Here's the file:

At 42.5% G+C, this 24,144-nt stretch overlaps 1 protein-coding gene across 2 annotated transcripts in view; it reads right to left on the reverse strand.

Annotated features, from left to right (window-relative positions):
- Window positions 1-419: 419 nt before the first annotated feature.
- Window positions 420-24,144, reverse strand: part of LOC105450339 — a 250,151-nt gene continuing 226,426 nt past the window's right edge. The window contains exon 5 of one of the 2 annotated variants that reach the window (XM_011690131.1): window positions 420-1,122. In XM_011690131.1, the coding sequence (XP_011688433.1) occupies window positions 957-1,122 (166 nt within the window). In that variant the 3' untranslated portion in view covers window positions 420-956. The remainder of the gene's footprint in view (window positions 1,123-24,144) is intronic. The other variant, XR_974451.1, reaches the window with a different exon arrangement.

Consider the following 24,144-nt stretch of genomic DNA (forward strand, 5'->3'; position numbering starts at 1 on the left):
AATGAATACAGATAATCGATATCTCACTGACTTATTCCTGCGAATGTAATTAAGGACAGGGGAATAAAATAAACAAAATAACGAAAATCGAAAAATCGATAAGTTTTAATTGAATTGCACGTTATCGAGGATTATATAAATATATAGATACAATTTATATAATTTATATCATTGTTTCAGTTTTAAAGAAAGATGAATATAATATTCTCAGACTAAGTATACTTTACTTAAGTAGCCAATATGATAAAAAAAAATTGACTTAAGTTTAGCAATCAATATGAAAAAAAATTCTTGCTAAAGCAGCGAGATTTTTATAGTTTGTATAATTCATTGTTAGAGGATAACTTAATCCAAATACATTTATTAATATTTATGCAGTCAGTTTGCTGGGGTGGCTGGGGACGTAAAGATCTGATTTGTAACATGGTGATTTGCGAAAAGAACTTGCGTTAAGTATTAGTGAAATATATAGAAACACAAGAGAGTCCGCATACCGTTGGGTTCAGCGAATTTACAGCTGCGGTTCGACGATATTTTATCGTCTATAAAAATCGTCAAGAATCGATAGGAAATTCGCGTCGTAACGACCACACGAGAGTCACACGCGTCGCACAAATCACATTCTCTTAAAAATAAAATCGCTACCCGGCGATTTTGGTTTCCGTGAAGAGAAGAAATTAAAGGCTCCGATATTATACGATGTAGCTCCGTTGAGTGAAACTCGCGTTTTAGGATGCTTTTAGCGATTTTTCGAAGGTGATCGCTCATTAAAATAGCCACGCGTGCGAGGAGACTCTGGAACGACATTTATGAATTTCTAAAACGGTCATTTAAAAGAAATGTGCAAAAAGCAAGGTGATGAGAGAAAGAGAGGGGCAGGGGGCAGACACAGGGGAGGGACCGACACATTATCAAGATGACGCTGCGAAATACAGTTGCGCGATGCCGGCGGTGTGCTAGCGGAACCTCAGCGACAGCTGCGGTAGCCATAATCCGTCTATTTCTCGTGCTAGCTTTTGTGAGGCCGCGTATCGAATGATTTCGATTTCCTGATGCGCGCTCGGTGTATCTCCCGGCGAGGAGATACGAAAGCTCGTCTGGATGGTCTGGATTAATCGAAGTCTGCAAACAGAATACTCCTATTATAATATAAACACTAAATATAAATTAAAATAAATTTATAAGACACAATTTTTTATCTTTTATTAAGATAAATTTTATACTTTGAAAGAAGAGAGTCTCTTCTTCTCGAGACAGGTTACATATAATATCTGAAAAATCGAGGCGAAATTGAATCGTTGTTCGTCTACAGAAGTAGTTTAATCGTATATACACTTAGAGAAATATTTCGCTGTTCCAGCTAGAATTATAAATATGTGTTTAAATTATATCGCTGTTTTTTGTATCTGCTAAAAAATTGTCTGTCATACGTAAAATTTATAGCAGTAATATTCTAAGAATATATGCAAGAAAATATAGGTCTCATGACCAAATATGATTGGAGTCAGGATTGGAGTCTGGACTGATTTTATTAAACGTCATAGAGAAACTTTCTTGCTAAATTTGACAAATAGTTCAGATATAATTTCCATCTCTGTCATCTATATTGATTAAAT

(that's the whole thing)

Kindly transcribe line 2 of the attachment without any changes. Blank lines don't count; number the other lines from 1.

Annotated features, from left to right (window-relative positions):